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Battle of the Scientific Voice

A recent vote was cast here to see what was the best science blog of the year. Two very good choices, Bad Astronomy and Climate Audit, were the overwhelming favorites. However, there were two major things wrong with the vote (A) I wasn’t told about it, and (B)I wasn’t nominated. Not even close. You would have thought that one entry every four months would have been enough to clinch it, but these things are all politics.

Nevertheless. The vote brings up an interesting conundrum. Scientific topics are both important and fun, and the fundamentals of major discoveries deserve to be communicated with an appreciation of their significance, caution in their interpretation and a recognition of the enthusiasm that drives progress. Although they aren’t primary sources, or even that good written, blogs have become a major voice that communicates science to the public (although the Coglab may have something to say about whether blogs speak with a language that communicates or just conveys. Think about it.)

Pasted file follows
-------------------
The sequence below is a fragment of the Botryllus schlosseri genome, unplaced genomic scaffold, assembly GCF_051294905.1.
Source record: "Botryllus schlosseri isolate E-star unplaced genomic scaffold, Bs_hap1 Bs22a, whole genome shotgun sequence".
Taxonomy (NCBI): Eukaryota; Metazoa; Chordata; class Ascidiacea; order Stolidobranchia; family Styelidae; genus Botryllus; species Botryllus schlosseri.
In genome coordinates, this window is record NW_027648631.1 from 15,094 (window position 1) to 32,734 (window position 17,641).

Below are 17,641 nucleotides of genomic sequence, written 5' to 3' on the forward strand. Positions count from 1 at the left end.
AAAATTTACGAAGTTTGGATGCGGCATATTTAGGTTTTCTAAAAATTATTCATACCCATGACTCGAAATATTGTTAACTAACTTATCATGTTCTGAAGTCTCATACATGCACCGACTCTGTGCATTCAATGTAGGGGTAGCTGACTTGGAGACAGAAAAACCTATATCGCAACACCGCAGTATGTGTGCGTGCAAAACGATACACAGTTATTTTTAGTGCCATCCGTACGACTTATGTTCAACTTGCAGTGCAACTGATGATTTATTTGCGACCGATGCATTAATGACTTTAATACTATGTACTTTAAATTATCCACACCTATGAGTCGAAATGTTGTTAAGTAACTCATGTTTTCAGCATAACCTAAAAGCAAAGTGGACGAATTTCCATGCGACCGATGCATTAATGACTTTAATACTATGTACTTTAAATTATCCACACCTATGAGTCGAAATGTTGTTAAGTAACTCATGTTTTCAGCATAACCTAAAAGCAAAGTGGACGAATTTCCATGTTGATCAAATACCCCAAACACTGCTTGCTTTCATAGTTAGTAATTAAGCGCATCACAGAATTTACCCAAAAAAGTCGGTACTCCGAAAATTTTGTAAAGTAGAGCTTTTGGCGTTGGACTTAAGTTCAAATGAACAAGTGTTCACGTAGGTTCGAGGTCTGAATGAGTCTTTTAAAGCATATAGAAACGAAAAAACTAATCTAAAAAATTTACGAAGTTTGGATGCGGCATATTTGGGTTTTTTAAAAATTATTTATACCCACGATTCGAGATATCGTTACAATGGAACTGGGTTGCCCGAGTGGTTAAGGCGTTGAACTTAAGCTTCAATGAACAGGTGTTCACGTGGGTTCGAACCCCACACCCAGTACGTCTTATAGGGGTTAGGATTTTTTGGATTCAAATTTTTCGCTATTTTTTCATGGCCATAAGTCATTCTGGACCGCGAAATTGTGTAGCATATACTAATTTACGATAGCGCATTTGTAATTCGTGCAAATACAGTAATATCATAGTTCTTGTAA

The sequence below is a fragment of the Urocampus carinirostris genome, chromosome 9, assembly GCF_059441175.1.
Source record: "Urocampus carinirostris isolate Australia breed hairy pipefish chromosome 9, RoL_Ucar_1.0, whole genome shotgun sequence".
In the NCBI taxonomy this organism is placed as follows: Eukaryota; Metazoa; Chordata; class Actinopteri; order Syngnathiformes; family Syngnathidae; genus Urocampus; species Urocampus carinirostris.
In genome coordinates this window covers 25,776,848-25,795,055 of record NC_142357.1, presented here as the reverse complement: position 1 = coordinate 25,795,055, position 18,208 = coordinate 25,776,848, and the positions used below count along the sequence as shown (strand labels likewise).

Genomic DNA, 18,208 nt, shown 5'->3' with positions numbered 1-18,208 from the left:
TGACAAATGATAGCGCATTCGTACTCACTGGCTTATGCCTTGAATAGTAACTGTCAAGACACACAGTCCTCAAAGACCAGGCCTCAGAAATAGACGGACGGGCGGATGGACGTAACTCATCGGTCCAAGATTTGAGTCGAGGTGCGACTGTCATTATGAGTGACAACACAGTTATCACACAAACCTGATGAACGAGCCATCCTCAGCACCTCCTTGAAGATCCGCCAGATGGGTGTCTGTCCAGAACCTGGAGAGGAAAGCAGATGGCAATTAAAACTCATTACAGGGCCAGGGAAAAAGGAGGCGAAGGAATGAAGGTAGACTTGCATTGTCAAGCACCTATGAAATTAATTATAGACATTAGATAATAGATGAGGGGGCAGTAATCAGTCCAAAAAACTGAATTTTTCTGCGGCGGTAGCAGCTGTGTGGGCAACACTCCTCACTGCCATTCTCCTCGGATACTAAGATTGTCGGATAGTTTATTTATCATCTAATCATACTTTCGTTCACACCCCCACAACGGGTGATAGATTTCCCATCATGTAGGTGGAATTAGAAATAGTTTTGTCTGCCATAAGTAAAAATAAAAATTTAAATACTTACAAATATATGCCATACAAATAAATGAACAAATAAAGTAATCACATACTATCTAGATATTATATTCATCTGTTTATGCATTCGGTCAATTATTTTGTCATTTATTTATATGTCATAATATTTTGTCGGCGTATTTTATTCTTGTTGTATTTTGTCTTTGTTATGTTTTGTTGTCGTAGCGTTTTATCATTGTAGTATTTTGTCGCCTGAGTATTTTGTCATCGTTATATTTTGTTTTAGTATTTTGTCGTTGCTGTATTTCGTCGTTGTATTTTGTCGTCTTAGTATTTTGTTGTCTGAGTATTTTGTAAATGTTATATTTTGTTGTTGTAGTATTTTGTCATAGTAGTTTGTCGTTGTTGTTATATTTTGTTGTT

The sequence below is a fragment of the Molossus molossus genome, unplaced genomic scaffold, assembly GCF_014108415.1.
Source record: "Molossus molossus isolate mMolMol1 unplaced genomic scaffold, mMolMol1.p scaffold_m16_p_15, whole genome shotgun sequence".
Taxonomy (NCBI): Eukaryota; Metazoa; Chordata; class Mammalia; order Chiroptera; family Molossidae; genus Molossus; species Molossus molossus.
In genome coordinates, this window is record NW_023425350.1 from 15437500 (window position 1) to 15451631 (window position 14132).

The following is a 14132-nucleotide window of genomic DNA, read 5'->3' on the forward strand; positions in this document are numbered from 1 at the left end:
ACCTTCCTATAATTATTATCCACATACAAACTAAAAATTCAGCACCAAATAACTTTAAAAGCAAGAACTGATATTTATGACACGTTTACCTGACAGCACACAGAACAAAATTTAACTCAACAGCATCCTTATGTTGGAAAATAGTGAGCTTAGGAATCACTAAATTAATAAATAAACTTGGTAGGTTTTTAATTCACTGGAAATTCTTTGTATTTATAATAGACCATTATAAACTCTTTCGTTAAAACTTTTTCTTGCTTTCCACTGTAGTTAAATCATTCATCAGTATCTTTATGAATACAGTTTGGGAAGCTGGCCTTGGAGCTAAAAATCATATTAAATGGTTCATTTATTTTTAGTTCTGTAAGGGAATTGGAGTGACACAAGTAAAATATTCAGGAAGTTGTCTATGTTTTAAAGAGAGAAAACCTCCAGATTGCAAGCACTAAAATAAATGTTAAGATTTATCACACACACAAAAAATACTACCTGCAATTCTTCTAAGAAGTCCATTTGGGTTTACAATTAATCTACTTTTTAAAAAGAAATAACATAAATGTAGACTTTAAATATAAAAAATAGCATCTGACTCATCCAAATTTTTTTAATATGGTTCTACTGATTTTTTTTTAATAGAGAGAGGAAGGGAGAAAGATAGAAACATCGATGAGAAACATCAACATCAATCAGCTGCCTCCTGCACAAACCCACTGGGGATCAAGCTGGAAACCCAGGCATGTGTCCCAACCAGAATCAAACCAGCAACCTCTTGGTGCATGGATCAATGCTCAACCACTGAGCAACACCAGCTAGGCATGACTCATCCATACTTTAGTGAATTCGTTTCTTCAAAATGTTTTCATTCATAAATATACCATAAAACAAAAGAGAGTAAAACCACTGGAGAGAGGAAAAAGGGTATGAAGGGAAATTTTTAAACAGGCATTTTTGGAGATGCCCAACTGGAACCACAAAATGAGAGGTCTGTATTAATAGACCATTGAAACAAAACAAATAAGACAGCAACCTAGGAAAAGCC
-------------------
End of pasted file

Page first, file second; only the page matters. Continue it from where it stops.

Since, like everything on the internet, there’s a lot of noise when it comes to sci/tech blogs, it’s interesting to think about what the average non-scientist looks for in an entry. Legitimacy? Interest? Conciseness? Entertainment value? A focused theme or a broad spectrum?

So, I put this open for discussion as someone who dabbles in the field. What exactly is the actual role of a scientific blog, and how do you decide to come back to one once you’ve read it? (Although, to be honest, I’m not so much interested in the objective value of the answers as I am to finding the secret to a strong nomination for a 2009 Weblog award. My CV could use some significant padding.)




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